As women destined for God, how do we become part of the contemporary world, seeking the common good for our neighbour? In the latest World Economic Forum rankings, South Africa is ranked 17 out of 136 countries in gender equality. Does that mean our women are free from all types of violence? The answer, of course, is no! We may be doing better than some other countries, but there is still no  gender equality in South Africa. In a report that was released by the Commission for Gender Equality, it was revealed that women still bear the brunt of gender-based violence and other related atrocities. Women are unable to walk freely in our streets, in our towns and cities and in some rural areas, for fear of all sorts of harassment and abuse. Statistics from the SAPS reflect that violence against women is still alarmingly high.

Not only that: women are still exposed to sexual harassment both at home and in the workplace (GCE, 2018). And they are inflicted by harmful traditional practices such as under-age forced marriages, genital mutilation and virginity testing. The legislation needed to combat these pratices may exist, but at times the laws are either ignored or not applied effectively. If we look at the situation in South Africa, there need to be reviews of the implementation of the Children’s Act, the Sexual Offences Act, the Domestic Violence Act and other related statutes to ensure that the purposes for which they were adopted are being fulfilled.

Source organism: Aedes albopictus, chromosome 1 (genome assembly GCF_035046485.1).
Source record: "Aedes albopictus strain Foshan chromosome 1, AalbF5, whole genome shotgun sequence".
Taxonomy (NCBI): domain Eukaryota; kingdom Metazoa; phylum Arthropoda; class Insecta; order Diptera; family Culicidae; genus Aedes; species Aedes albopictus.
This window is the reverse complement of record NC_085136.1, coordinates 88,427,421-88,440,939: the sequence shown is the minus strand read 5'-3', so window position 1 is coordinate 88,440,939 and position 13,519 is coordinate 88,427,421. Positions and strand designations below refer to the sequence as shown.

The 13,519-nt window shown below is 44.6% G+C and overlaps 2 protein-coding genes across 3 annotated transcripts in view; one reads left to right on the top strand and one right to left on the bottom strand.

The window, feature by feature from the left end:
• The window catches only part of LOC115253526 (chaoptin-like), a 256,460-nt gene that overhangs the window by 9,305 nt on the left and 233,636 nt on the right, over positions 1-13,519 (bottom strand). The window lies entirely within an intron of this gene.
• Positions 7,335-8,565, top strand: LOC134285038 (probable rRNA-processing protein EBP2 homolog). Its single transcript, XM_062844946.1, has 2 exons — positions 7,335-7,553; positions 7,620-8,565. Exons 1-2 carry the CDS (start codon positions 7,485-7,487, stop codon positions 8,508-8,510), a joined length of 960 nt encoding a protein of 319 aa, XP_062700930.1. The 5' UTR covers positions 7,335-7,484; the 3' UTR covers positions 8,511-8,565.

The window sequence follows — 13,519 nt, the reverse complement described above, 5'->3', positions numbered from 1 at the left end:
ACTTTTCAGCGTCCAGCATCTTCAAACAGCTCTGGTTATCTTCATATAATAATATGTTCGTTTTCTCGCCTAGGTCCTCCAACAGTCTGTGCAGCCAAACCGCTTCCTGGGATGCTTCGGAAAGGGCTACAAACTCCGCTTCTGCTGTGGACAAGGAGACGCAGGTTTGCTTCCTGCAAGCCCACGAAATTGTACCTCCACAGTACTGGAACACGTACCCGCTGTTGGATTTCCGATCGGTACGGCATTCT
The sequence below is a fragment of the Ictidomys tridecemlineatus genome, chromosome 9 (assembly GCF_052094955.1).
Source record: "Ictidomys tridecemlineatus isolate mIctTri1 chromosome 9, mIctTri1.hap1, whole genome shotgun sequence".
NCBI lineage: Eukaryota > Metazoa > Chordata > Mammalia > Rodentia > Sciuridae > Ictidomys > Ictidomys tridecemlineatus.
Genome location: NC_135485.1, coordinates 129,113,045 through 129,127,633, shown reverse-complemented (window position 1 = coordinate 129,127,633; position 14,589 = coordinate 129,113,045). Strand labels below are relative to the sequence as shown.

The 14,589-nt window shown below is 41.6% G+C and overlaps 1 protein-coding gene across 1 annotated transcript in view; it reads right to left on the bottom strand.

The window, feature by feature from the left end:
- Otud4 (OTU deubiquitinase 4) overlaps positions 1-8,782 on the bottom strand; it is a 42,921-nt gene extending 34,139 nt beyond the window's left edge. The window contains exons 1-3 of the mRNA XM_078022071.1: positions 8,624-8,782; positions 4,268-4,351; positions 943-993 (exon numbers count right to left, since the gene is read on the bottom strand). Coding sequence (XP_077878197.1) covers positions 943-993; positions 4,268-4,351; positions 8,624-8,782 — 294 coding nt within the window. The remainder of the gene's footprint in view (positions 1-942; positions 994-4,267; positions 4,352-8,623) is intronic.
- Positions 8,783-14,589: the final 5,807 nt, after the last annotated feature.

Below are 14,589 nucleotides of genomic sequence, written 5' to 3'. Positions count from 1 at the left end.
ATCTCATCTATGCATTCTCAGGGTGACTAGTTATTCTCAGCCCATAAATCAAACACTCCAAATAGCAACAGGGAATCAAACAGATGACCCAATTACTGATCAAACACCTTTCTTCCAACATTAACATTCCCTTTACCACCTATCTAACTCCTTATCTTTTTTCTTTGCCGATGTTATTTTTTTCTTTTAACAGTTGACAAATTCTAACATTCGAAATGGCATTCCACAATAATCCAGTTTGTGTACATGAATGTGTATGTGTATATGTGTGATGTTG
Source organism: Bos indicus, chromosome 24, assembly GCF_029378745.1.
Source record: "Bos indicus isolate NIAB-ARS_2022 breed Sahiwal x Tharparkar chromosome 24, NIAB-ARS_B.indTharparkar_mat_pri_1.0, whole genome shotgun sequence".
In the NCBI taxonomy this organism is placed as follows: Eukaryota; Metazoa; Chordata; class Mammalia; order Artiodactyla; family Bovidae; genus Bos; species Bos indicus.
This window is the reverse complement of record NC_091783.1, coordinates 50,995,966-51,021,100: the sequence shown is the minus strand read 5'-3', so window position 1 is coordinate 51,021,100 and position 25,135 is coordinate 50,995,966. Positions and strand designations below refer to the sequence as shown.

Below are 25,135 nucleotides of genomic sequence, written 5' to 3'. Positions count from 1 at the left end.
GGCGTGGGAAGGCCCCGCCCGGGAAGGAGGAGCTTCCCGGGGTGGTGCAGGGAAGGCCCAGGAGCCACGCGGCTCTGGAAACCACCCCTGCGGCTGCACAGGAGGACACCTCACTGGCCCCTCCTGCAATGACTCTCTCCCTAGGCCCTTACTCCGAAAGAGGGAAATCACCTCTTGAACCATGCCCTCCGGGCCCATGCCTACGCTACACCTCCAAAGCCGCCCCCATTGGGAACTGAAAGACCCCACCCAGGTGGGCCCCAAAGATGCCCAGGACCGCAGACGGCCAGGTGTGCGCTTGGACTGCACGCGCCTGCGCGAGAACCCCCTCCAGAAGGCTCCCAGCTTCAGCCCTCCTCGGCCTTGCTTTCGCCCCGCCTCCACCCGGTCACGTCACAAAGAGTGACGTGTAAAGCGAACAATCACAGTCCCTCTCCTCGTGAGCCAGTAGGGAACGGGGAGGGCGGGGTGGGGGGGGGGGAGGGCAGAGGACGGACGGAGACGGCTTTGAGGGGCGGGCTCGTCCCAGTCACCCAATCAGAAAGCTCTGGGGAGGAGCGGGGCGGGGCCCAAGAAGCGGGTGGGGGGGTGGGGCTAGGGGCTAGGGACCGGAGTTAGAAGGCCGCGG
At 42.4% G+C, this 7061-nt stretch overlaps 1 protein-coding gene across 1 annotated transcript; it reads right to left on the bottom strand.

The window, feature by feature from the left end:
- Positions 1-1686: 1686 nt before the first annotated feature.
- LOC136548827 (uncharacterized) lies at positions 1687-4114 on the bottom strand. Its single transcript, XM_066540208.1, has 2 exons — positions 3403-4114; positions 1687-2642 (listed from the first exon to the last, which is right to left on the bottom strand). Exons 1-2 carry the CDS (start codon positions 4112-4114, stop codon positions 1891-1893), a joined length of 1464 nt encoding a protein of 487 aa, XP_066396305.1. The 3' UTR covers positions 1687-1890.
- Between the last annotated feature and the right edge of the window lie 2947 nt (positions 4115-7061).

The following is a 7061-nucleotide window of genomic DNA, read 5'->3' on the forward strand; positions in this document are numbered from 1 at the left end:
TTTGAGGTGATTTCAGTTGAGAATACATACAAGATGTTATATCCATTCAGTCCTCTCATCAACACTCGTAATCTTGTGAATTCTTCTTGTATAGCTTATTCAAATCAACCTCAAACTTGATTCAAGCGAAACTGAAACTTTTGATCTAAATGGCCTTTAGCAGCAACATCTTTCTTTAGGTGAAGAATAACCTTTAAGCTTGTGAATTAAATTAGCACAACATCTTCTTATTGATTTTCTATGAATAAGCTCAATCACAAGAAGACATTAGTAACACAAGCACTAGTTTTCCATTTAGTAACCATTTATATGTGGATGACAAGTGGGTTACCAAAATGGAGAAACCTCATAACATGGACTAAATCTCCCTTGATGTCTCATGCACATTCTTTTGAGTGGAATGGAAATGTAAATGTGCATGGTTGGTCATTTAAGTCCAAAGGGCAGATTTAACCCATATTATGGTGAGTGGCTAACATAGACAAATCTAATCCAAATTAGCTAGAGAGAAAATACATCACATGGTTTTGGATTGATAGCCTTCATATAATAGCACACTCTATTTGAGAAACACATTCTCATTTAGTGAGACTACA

Of course it is not only on issues relating specifically to women that you as our sisters in the AWF have a role to play, in both our church and in society. While you have particular strengths through your unique experiences as women, you are of course citizens who are as entitled and needed just as much as men to speak and to act on any and all issues facing our societies in this Province.

Looking at those societies more broadly, in all the countries of our Province there is a desperate need to fight to eliminate the inequality of opportunity which condemns millions of people to inter-generational poverty. We cannot deny that those born to educated, privileged families have better chances in life than those born to poor families without access to networks which secure them jobs and good incomes. Inequality of opportunity undermines people’s capacity to use their God-given gifts to improve their lives, and our passion should be to work for better opportunities and to create an environment which benefits all, and to work against the continued exclusion of the marginalised in our society.